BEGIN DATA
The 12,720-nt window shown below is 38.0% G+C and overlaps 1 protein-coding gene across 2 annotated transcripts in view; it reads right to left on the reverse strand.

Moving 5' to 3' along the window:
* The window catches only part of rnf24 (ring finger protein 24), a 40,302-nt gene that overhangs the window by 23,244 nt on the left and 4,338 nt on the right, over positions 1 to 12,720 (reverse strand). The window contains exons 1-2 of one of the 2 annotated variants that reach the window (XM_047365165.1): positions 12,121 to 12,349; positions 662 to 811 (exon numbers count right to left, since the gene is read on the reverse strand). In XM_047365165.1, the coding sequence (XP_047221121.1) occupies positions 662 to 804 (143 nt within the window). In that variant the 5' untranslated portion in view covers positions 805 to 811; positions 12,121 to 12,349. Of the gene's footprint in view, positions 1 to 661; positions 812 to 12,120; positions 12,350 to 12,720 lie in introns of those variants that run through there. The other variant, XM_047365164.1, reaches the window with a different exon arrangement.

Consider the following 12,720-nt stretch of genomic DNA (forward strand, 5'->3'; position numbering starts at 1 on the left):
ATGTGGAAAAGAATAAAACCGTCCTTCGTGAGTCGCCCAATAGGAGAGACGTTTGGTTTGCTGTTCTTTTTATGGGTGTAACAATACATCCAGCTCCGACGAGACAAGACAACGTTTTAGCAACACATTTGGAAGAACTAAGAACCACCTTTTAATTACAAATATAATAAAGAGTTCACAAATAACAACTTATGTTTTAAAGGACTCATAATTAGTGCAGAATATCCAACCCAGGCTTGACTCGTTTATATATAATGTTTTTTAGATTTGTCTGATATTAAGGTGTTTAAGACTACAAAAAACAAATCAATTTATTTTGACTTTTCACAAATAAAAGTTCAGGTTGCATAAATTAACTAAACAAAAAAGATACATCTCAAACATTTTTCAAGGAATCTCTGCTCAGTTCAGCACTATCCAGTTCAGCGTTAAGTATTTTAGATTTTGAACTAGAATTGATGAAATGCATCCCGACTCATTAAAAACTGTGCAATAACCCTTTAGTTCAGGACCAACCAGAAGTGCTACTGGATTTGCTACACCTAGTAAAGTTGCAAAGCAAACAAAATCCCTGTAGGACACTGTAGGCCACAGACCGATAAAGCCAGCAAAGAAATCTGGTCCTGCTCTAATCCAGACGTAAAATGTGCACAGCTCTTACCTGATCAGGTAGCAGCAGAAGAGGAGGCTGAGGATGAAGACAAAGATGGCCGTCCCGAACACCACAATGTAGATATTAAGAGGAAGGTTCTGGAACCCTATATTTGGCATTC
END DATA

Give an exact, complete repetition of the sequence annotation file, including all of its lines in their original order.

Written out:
The 12,720-nt window shown below is 38.0% G+C and overlaps 1 protein-coding gene across 2 annotated transcripts in view; it reads right to left on the reverse strand.

Moving 5' to 3' along the window:
* The window catches only part of rnf24 (ring finger protein 24), a 40,302-nt gene that overhangs the window by 23,244 nt on the left and 4,338 nt on the right, over positions 1 to 12,720 (reverse strand). The window contains exons 1-2 of one of the 2 annotated variants that reach the window (XM_047365165.1): positions 12,121 to 12,349; positions 662 to 811 (exon numbers count right to left, since the gene is read on the reverse strand). In XM_047365165.1, the coding sequence (XP_047221121.1) occupies positions 662 to 804 (143 nt within the window). In that variant the 5' untranslated portion in view covers positions 805 to 811; positions 12,121 to 12,349. Of the gene's footprint in view, positions 1 to 661; positions 812 to 12,120; positions 12,350 to 12,720 lie in introns of those variants that run through there. The other variant, XM_047365164.1, reaches the window with a different exon arrangement.

Consider the following 12,720-nt stretch of genomic DNA (forward strand, 5'->3'; position numbering starts at 1 on the left):
ATGTGGAAAAGAATAAAACCGTCCTTCGTGAGTCGCCCAATAGGAGAGACGTTTGGTTTGCTGTTCTTTTTATGGGTGTAACAATACATCCAGCTCCGACGAGACAAGACAACGTTTTAGCAACACATTTGGAAGAACTAAGAACCACCTTTTAATTACAAATATAATAAAGAGTTCACAAATAACAACTTATGTTTTAAAGGACTCATAATTAGTGCAGAATATCCAACCCAGGCTTGACTCGTTTATATATAATGTTTTTTAGATTTGTCTGATATTAAGGTGTTTAAGACTACAAAAAACAAATCAATTTATTTTGACTTTTCACAAATAAAAGTTCAGGTTGCATAAATTAACTAAACAAAAAAGATACATCTCAAACATTTTTCAAGGAATCTCTGCTCAGTTCAGCACTATCCAGTTCAGCGTTAAGTATTTTAGATTTTGAACTAGAATTGATGAAATGCATCCCGACTCATTAAAAACTGTGCAATAACCCTTTAGTTCAGGACCAACCAGAAGTGCTACTGGATTTGCTACACCTAGTAAAGTTGCAAAGCAAACAAAATCCCTGTAGGACACTGTAGGCCACAGACCGATAAAGCCAGCAAAGAAATCTGGTCCTGCTCTAATCCAGACGTAAAATGTGCACAGCTCTTACCTGATCAGGTAGCAGCAGAAGAGGAGGCTGAGGATGAAGACAAAGATGGCCGTCCCGAACACCACAATGTAGATATTAAGAGGAAGGTTCTGGAACCCTATATTTGGCATTC